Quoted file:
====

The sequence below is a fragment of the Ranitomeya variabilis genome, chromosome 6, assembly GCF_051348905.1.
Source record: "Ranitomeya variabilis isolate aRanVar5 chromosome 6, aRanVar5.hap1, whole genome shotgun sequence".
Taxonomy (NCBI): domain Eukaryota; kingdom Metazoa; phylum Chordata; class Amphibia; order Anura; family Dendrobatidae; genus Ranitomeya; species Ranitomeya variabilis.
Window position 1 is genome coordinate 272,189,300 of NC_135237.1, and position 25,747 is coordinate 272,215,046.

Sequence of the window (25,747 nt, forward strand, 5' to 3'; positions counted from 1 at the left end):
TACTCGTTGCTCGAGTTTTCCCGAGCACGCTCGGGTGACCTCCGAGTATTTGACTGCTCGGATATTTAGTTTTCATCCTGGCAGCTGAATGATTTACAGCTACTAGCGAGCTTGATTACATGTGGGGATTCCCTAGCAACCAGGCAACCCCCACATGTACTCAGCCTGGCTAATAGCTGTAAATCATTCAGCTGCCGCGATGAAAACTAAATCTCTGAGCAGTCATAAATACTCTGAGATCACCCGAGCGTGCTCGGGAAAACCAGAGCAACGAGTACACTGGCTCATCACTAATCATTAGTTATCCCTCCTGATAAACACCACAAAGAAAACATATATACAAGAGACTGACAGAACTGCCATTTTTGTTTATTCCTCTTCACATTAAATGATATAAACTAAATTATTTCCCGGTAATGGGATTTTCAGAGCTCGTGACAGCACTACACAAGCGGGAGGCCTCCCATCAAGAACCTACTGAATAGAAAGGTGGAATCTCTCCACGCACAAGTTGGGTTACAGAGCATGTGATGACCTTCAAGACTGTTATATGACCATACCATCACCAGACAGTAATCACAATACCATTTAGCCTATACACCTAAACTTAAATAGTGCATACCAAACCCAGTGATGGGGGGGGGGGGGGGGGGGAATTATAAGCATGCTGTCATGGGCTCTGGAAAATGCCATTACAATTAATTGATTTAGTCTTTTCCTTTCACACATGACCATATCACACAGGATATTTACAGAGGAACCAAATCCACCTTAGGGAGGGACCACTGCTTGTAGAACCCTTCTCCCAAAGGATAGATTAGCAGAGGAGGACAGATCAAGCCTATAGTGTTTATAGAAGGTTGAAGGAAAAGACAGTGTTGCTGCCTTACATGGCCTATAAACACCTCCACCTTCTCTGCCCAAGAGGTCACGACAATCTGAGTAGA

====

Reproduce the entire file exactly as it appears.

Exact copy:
The sequence below is a fragment of the Ranitomeya variabilis genome, chromosome 6, assembly GCF_051348905.1.
Source record: "Ranitomeya variabilis isolate aRanVar5 chromosome 6, aRanVar5.hap1, whole genome shotgun sequence".
Taxonomy (NCBI): domain Eukaryota; kingdom Metazoa; phylum Chordata; class Amphibia; order Anura; family Dendrobatidae; genus Ranitomeya; species Ranitomeya variabilis.
Window position 1 is genome coordinate 272,189,300 of NC_135237.1, and position 25,747 is coordinate 272,215,046.

Sequence of the window (25,747 nt, forward strand, 5' to 3'; positions counted from 1 at the left end):
TACTCGTTGCTCGAGTTTTCCCGAGCACGCTCGGGTGACCTCCGAGTATTTGACTGCTCGGATATTTAGTTTTCATCCTGGCAGCTGAATGATTTACAGCTACTAGCGAGCTTGATTACATGTGGGGATTCCCTAGCAACCAGGCAACCCCCACATGTACTCAGCCTGGCTAATAGCTGTAAATCATTCAGCTGCCGCGATGAAAACTAAATCTCTGAGCAGTCATAAATACTCTGAGATCACCCGAGCGTGCTCGGGAAAACCAGAGCAACGAGTACACTGGCTCATCACTAATCATTAGTTATCCCTCCTGATAAACACCACAAAGAAAACATATATACAAGAGACTGACAGAACTGCCATTTTTGTTTATTCCTCTTCACATTAAATGATATAAACTAAATTATTTCCCGGTAATGGGATTTTCAGAGCTCGTGACAGCACTACACAAGCGGGAGGCCTCCCATCAAGAACCTACTGAATAGAAAGGTGGAATCTCTCCACGCACAAGTTGGGTTACAGAGCATGTGATGACCTTCAAGACTGTTATATGACCATACCATCACCAGACAGTAATCACAATACCATTTAGCCTATACACCTAAACTTAAATAGTGCATACCAAACCCAGTGATGGGGGGGGGGGGGGGGGGGAATTATAAGCATGCTGTCATGGGCTCTGGAAAATGCCATTACAATTAATTGATTTAGTCTTTTCCTTTCACACATGACCATATCACACAGGATATTTACAGAGGAACCAAATCCACCTTAGGGAGGGACCACTGCTTGTAGAACCCTTCTCCCAAAGGATAGATTAGCAGAGGAGGACAGATCAAGCCTATAGTGTTTATAGAAGGTTGAAGGAAAAGACAGTGTTGCTGCCTTACATGGCCTATAAACACCTCCACCTTCTCTGCCCAAGAGGTCACGACAATCTGAGTAGA